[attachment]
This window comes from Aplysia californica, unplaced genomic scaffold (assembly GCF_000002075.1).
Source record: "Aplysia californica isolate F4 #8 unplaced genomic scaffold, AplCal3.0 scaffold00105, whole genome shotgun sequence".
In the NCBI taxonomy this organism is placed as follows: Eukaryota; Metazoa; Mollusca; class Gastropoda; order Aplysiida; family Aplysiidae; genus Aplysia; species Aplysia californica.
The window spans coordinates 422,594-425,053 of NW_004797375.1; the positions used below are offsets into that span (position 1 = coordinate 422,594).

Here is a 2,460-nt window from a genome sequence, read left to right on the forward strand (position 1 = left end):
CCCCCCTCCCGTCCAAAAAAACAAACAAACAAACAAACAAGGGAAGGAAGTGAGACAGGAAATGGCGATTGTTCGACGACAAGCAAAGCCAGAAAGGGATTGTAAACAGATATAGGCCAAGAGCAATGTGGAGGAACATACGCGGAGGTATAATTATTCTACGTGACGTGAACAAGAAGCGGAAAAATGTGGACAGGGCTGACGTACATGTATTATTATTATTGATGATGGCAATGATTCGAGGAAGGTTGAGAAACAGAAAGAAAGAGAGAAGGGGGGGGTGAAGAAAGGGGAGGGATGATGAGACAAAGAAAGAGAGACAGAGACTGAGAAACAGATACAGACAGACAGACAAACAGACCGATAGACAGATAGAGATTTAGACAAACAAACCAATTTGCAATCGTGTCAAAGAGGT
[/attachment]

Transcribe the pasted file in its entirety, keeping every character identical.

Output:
This window comes from Aplysia californica, unplaced genomic scaffold (assembly GCF_000002075.1).
Source record: "Aplysia californica isolate F4 #8 unplaced genomic scaffold, AplCal3.0 scaffold00105, whole genome shotgun sequence".
In the NCBI taxonomy this organism is placed as follows: Eukaryota; Metazoa; Mollusca; class Gastropoda; order Aplysiida; family Aplysiidae; genus Aplysia; species Aplysia californica.
The window spans coordinates 422,594-425,053 of NW_004797375.1; the positions used below are offsets into that span (position 1 = coordinate 422,594).

Here is a 2,460-nt window from a genome sequence, read left to right on the forward strand (position 1 = left end):
CCCCCCTCCCGTCCAAAAAAACAAACAAACAAACAAACAAGGGAAGGAAGTGAGACAGGAAATGGCGATTGTTCGACGACAAGCAAAGCCAGAAAGGGATTGTAAACAGATATAGGCCAAGAGCAATGTGGAGGAACATACGCGGAGGTATAATTATTCTACGTGACGTGAACAAGAAGCGGAAAAATGTGGACAGGGCTGACGTACATGTATTATTATTATTGATGATGGCAATGATTCGAGGAAGGTTGAGAAACAGAAAGAAAGAGAGAAGGGGGGGGTGAAGAAAGGGGAGGGATGATGAGACAAAGAAAGAGAGACAGAGACTGAGAAACAGATACAGACAGACAGACAAACAGACCGATAGACAGATAGAGATTTAGACAAACAAACCAATTTGCAATCGTGTCAAAGAGGT